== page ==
Last week, we got an e-mail with a bunch of great questions about peepholes and venting your kiln when using powdered enamels dry on copper. So, we thought that we would give you some insights on venting for all kinds of enamels on glass, and metals too. Hopefully, this Q&A from Gail will help you in the future... it always helps me!
Why does my kiln have a Peephole?
Large peepholes (viewports), tapered for a wide view without heat loss, were originally designed for manual kilns so you could see when the pyrometric cones bent. With venting as their secondary function, peepholes allow oxygen to be drawn into the kiln’s chamber and serve as an escape passage for metal oxides, smoke, and water vapor.
Do I need a Peephole Plug?
Peephole plugs are used to stop air from entering the kiln, not to prevent heat loss. But a kiln shouldn't be vacuum sealed, so It is beneficial to have some air entering the kiln at all times, It is not necessary that the plugs fit tightly.
What is the best shape for a Peephole Plug?
Peephole plugs are typically made of a lightweight ceramic material that can handle thermal stress well. Many plugs are interchangeable with different kilns, and the type of plug that is chosen is typically based on individual preference. The plugs with a tapered shape are designed to fit in just about any hole.
Should I leave the Peephole hole open or closed during firing?
For plain old glass fusing and slumping, always fire the kiln with the plug in the hole as it helps the kiln reach temperature more easily. If you chose to leave the peephole out during firing to improve the oxygenation inside the kiln, be aware that this may cause a cold spot in the kiln.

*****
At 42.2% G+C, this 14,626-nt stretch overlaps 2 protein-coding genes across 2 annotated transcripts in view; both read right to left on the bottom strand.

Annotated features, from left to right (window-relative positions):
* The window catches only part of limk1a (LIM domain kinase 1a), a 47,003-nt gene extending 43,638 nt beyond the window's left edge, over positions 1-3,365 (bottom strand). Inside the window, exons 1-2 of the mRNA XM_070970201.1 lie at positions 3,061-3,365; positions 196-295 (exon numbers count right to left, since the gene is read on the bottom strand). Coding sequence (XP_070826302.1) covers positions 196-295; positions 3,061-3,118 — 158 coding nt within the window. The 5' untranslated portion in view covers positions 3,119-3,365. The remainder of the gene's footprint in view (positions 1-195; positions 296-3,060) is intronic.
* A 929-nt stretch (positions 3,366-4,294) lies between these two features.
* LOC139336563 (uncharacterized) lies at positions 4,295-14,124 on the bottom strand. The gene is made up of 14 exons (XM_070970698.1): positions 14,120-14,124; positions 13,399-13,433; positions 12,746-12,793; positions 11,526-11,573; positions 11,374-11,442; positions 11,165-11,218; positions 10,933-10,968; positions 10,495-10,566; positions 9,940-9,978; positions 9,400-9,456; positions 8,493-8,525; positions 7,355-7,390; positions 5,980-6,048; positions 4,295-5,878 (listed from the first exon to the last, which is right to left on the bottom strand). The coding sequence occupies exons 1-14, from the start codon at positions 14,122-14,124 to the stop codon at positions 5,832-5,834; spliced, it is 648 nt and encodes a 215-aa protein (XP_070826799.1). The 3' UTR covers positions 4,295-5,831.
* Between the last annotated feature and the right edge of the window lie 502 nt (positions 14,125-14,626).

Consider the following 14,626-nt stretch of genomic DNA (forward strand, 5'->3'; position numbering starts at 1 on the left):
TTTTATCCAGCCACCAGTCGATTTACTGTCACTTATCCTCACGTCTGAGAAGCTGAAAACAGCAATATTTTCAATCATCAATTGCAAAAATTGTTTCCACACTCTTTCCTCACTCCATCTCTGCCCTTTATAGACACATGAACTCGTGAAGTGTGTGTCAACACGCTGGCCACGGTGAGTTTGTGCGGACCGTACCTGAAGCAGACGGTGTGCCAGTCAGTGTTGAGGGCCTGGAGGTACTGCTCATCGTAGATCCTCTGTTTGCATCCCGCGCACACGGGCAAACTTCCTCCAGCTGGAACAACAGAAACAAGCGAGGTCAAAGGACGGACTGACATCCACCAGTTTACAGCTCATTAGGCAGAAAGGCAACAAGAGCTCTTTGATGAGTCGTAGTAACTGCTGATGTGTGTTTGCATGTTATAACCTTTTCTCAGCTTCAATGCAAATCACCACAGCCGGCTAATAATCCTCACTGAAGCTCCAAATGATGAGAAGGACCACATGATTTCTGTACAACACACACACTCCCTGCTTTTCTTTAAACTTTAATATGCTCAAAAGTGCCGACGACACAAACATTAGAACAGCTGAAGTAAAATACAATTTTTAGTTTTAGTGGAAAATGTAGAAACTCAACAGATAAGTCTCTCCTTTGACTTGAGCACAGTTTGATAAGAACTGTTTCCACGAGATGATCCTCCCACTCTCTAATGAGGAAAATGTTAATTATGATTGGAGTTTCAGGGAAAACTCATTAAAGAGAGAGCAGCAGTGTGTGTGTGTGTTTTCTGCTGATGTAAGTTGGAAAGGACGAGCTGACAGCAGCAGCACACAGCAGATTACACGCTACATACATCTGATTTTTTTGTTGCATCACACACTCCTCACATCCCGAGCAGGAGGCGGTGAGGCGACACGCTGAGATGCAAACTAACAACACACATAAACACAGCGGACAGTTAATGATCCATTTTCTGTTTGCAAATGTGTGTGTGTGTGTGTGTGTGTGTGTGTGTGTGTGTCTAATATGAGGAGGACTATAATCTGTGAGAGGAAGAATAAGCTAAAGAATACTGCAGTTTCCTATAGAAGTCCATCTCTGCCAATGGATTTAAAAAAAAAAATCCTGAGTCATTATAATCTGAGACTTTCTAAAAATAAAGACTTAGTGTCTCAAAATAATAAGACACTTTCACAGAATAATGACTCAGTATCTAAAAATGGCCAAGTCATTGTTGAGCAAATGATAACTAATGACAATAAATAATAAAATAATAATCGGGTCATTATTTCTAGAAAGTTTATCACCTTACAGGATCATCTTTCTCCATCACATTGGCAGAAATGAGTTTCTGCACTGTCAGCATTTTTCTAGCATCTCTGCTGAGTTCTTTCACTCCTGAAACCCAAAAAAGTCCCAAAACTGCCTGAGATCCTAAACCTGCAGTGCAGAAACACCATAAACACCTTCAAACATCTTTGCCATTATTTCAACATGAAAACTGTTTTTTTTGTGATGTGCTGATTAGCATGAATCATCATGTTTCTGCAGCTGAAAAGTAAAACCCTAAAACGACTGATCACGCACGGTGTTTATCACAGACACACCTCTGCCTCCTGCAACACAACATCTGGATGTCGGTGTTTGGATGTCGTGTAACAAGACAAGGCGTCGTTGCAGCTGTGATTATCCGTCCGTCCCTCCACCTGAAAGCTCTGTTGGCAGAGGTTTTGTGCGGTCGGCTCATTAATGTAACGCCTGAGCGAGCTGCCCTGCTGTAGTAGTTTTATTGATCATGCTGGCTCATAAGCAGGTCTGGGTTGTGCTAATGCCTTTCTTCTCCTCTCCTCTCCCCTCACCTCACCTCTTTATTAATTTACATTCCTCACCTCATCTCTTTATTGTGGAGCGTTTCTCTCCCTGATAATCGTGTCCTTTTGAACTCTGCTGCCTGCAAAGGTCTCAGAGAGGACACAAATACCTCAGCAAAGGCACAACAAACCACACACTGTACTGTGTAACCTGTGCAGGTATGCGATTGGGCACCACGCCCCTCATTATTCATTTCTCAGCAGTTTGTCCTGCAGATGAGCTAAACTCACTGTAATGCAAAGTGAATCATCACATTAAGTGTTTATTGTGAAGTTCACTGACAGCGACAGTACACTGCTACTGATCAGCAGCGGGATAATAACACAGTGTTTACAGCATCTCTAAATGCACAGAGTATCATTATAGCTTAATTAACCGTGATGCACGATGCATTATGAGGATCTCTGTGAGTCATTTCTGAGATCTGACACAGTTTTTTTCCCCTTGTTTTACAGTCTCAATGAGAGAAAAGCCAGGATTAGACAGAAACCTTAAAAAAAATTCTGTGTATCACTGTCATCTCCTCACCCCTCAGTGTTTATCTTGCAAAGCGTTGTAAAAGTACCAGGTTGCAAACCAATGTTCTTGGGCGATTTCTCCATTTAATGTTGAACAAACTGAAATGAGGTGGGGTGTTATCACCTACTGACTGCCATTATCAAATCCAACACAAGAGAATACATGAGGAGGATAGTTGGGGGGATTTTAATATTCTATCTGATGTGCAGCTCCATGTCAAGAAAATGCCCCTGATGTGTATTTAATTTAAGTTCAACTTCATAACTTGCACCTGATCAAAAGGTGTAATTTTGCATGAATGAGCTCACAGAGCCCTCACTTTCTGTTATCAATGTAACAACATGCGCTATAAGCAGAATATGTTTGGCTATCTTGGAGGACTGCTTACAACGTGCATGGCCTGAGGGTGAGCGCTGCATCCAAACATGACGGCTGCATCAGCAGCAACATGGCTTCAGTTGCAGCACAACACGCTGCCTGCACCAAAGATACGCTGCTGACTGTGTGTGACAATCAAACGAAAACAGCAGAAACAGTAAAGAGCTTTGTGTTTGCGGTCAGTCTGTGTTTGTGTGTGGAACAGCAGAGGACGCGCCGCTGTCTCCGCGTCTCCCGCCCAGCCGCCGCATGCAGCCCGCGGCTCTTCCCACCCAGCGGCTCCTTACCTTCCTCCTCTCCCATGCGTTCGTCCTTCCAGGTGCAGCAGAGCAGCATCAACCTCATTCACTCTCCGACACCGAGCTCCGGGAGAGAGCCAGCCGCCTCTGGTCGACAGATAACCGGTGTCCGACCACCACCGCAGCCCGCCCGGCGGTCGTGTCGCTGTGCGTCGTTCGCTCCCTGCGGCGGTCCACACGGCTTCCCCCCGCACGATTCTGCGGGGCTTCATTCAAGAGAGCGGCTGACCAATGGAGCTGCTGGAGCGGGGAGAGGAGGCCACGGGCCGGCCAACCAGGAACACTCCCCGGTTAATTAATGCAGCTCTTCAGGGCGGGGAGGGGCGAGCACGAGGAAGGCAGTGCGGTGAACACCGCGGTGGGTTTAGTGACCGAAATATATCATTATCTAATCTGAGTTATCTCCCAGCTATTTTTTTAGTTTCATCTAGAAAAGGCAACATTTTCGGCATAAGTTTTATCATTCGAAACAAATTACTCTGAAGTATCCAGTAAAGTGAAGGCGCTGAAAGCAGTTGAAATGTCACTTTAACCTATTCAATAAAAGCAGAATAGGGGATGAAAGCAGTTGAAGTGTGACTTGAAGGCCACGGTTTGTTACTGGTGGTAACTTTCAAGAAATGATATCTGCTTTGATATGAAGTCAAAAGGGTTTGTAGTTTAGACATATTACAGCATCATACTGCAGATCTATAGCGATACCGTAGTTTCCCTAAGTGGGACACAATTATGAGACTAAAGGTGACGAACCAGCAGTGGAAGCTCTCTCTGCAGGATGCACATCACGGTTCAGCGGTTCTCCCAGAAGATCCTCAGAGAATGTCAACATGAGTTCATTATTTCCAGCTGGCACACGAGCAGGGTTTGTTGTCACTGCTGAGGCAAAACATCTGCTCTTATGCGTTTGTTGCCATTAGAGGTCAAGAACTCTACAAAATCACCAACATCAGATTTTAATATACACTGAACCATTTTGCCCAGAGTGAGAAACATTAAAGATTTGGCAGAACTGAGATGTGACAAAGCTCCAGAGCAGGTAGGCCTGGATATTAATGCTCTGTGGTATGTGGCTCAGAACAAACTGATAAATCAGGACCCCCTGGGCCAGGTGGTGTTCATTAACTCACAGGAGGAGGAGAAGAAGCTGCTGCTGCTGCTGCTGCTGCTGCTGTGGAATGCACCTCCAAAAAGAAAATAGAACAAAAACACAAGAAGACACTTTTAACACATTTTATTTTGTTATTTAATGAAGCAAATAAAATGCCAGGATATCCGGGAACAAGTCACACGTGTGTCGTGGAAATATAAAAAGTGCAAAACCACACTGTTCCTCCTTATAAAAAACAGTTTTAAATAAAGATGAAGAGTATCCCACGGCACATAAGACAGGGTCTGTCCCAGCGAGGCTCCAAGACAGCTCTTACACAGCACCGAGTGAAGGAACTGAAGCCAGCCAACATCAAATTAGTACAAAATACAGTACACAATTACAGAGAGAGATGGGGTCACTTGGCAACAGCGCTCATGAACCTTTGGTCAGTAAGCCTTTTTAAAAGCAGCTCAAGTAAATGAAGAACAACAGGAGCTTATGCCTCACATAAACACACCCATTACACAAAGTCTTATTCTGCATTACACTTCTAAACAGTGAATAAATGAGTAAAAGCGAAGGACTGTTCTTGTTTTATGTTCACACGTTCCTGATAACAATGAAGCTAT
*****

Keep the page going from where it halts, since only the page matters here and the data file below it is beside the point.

- When firing dry enamels on copper, leave the plug in the hole until you reach the top processing temperature, then remove it for proper oxygenation of colors as you insert your trivets and fork. When you are firing red, orange, or yellow enamels you should remove the plug so that more oxygen circulates in the firing chamber, keeping the colors bright.
- When firing liquid enamels on glass, leave the kiln vented or plug out until your reach 1000F. Then place the plug back in the hole. SOME (not all) liquid enamels need oxygen to develop to their juiciest potential!
- If you want the kiln to cool faster, remove the plug.
- If you are doing a wax burnout, remove the plug.
- If you are doing a hollow core metal clay project, remove the plug.
That depends on what brand of enamels... SAFETY FIRST! OLDER ENAMELS MAY CONTAIN LEAD THAT CAN BURN OFF IN THE TORCH OR KILN and will require proper ventilation of the area. Always do your research on enamels before you plan to use them.